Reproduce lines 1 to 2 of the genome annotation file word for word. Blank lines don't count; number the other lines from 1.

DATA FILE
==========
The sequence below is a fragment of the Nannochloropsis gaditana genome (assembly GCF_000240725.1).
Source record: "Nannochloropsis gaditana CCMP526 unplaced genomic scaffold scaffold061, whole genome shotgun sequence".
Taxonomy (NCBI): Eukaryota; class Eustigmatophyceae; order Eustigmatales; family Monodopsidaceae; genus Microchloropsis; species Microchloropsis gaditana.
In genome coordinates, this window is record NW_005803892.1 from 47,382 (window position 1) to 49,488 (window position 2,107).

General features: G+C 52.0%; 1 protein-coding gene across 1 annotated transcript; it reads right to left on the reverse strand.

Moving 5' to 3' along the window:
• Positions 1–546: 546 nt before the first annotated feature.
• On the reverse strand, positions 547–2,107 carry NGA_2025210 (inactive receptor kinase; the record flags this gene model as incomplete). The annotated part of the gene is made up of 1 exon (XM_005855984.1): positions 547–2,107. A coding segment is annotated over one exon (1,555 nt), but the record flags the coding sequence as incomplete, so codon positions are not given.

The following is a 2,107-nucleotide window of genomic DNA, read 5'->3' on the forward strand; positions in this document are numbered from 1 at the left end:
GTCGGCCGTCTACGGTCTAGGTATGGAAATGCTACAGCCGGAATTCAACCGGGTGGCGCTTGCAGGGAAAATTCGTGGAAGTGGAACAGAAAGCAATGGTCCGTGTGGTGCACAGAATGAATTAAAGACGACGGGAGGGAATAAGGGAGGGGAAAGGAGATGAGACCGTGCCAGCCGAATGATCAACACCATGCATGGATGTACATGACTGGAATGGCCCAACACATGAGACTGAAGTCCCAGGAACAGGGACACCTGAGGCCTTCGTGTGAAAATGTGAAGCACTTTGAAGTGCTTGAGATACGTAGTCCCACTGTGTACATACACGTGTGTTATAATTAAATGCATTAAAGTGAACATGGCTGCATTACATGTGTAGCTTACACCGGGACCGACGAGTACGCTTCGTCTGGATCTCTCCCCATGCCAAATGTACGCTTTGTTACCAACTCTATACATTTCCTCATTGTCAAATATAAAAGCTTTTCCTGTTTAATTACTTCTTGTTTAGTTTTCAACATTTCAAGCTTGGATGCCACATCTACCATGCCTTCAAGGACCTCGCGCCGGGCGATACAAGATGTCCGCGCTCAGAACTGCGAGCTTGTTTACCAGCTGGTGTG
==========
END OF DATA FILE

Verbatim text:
The sequence below is a fragment of the Nannochloropsis gaditana genome (assembly GCF_000240725.1).
Source record: "Nannochloropsis gaditana CCMP526 unplaced genomic scaffold scaffold061, whole genome shotgun sequence".